It’s like the story of the two guys who started a new job chopping down trees. On the first day, one guy chopped down 10 trees, while the second did 5. On the second day, the first guy chopped down 8, and the second man 5. On the third day, it was 5 each. On the fourth day, the first guy only managed a couple, while the second again managed his five. The supervisor investigated, and discovered that the second guy was spending time each day sharpening his axe, while the first man was just focused on working, but as his axe grew blunt, he would work more and more slowly.

So now when I take a break, I refer to it as sharpening my axe. And sure enough, once I return, I can work efficiently again.

So how do I sharpen my axe? I have a list of things I want to spend time doing. Over the past couple of days, I’ve tried creating new clothes for my doll, Annie. I have my sketching and painting that I’d like to do. I want to have another go at making paper, now I have a greater understanding of the processes involved. I have a brand-new screen printing kit that I want to try out, if only I could come up with an idea for a design I want to print.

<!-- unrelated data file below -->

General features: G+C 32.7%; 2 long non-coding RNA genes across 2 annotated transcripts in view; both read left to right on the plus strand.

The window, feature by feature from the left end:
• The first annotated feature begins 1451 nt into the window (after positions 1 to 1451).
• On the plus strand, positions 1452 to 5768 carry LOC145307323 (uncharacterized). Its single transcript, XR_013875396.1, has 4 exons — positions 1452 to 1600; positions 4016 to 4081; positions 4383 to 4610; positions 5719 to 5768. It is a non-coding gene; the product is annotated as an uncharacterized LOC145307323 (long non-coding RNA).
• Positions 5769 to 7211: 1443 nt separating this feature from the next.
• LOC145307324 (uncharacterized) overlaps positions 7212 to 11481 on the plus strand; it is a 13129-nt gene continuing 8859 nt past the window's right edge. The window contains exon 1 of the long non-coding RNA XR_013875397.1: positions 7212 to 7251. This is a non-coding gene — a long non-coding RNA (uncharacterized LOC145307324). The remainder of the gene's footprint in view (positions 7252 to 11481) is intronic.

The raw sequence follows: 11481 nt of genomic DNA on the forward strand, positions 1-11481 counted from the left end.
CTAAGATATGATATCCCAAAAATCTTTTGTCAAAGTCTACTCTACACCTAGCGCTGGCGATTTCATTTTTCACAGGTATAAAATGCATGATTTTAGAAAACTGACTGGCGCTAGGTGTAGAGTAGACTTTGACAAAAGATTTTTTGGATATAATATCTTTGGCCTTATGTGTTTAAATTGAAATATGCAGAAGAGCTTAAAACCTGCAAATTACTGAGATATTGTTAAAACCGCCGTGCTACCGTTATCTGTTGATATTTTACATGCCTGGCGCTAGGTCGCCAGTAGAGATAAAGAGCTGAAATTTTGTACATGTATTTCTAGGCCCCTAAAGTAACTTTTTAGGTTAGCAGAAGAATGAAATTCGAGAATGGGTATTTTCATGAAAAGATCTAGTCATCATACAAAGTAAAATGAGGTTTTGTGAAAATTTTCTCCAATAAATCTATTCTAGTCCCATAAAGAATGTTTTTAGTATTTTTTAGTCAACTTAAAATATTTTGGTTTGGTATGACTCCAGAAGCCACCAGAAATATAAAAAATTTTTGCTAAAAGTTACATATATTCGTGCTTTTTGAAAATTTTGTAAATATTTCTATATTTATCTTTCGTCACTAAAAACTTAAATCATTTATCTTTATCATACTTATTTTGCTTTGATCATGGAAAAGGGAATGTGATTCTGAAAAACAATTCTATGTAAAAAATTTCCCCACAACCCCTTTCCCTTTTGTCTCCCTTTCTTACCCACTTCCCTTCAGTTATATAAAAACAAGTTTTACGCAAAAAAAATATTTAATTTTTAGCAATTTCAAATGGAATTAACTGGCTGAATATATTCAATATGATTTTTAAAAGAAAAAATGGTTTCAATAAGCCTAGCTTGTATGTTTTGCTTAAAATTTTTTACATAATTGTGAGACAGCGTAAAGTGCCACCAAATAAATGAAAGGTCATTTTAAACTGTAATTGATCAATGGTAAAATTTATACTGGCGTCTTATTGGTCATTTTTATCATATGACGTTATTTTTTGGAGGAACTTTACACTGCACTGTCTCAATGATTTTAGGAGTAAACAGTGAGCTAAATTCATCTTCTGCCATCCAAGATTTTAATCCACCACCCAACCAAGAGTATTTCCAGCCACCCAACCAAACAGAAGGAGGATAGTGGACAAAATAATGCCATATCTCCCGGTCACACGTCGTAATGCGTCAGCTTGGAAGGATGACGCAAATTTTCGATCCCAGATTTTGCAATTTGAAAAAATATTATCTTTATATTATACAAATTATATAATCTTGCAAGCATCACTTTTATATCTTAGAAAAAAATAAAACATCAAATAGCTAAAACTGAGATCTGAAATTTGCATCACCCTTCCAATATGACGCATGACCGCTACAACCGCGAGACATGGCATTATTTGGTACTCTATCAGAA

Then there’s the learning to be creative in other ways – book cover design, for example. More elaborate document layouts. And maybe one day I’ll even manage to get back to my programming projects.

Then of course there’s my allotment, which desperately needs time spent on it.

And there’s always my writing, which I found more enthusiasm for when I allowed myself to relax and play as well.

I’m tracking at least some of my creativity via my Annie’s Escapades page, and I’m hoping that by creating a list I’ll have something to turn to when I want ideas.

So how do you sharpen your axe?

 

I didn’t run the marathon

At some point last year, a load of friends from a Facebook running group were signing up for the Brighton Marathon. I can do this, I thought. I can be part of the crowd. I don’t want to feel left out. I want to run a marathon.

And so I paid a silly amount of money and put my name down for the race.

Then we got to September/October, when I ran a couple of 10k races within a couple of weeks, and my left knee started hurting. It hasn’t really stopped since. I’ve been attending physiotherapy, I’ve just started with an osteopath, I’ve run parkrun twice and ended up hobbling again each time, and with the knowledge that I could barely walk 5k, let alone run 42k, I finally deferred from the marathon.